Several things struck me immediately about Michael Landon, the actor, the writer, the director, the person. First, he had come by his spurs honestly, moseying through guest appearances on Wanted Dead or Alive, Jim Bowie, Tales of Wells Fargo, Cheyenne, The Rifleman, The Texan, Tombstone Territory and several other TV Oaters—all this before being cast as “Little Joe” and after playing the Kingston Trio’s favorite Confederate soldier, “Tom Dooley”, in his second movie role.
So, Eugene Maurice Orowitz set off to pay his dues in the Wild West before settling into his 14-year run as Joe Cartwright. Legend has it he chose the name, Michael Landon, out of a Los Angeles phone book when he began his acting career in the 1957 cult classic, I Was a Teenage Werewolf. In an era where network television was inundated with Westerns, Michael persevered, matured and eventually outgrew the TV saddle, becoming one of the most popular and innovative stars ever to appear on television. In 1959 there were 32 Westerns running in network prime time, and the professional mortality rate for the actors was astounding. Lead players in prime time Westerns like Sugarfoot’s Will Hutchins, Wagon Train’s Robert Horton, Bronco’s Ty Hardin, The Deputy’s Allan Case who played alongside Henry Fonda, and a host of others found little work of consequence after their cowboy days. These were good actors, but success as a TV cowboy didn’t always translate into a long career.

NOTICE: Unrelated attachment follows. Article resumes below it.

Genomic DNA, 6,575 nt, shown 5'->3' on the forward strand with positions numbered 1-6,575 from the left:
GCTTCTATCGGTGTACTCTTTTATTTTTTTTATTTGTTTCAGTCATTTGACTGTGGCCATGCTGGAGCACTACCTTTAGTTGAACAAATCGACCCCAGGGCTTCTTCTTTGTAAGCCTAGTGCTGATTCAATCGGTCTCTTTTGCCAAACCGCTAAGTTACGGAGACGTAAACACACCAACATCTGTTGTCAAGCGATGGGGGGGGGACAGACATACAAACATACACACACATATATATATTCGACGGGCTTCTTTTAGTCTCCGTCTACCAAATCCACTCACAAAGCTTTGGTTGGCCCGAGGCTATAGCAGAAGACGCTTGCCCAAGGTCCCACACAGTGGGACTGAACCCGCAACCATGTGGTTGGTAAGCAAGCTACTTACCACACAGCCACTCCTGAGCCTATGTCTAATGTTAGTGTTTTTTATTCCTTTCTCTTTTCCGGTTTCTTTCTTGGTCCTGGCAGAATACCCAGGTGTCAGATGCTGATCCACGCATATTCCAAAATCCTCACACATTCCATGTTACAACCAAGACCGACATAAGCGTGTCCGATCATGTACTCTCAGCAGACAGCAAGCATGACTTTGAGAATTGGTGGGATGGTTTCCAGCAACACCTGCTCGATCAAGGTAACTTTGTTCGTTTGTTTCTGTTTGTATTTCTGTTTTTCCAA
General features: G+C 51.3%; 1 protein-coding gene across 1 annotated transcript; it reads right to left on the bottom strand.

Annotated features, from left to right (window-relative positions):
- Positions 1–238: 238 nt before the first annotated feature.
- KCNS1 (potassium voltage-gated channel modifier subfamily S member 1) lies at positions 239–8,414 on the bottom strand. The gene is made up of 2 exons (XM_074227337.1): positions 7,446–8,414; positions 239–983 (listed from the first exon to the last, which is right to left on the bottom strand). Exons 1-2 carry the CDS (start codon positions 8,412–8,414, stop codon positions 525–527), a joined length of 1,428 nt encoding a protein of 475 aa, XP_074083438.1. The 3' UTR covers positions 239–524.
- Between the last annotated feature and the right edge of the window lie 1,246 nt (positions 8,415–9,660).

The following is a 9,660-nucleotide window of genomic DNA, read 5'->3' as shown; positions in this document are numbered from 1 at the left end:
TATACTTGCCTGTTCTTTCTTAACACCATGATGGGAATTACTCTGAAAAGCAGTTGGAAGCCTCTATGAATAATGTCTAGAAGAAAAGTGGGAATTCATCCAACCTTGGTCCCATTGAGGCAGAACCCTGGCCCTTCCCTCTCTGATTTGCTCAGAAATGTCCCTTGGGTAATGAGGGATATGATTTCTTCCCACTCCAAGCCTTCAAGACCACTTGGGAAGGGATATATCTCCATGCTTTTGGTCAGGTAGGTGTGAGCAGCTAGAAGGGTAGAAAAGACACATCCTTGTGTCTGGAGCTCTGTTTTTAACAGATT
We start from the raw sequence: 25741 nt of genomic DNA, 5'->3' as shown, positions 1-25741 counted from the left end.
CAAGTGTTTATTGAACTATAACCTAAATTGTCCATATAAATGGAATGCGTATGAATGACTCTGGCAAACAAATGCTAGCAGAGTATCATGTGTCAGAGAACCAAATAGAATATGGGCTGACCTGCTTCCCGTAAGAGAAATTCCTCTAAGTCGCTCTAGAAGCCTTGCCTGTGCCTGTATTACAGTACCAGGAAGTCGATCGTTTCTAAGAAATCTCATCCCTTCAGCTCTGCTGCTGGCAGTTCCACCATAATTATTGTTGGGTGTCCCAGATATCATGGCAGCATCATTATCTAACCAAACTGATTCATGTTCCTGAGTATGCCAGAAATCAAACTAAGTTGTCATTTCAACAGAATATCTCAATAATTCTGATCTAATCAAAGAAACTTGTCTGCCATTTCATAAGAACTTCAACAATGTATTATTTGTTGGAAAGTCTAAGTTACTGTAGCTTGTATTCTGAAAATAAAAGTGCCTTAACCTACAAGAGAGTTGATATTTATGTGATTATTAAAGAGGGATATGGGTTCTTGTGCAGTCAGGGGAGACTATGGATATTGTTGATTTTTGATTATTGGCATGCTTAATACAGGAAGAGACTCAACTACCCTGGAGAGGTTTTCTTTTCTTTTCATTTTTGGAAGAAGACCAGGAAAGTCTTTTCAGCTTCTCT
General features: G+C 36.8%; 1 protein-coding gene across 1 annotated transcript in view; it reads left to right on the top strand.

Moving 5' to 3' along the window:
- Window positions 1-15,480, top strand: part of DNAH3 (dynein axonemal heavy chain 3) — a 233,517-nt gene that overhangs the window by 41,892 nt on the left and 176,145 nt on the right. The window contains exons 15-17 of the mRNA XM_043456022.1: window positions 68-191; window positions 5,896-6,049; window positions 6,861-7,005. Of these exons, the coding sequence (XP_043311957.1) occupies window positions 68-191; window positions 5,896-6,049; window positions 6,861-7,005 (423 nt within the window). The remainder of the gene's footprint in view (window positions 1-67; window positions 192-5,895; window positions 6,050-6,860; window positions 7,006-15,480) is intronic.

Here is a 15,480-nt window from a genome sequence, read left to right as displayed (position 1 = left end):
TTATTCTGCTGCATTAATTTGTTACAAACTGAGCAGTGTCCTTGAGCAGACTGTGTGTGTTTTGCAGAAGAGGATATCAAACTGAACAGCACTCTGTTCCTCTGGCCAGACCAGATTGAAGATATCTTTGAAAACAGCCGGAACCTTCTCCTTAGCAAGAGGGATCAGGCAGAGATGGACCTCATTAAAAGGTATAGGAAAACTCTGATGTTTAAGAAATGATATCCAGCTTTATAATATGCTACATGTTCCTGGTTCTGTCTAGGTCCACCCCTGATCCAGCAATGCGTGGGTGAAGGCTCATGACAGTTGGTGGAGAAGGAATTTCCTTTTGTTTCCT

Cast as the youngest Cartwright, he could have easily disappeared as another teen heartthrob with limited appeal. However, Michael both wrote and directed numerous episodes of Bonanza, produced and directed dozens of episodes of……………..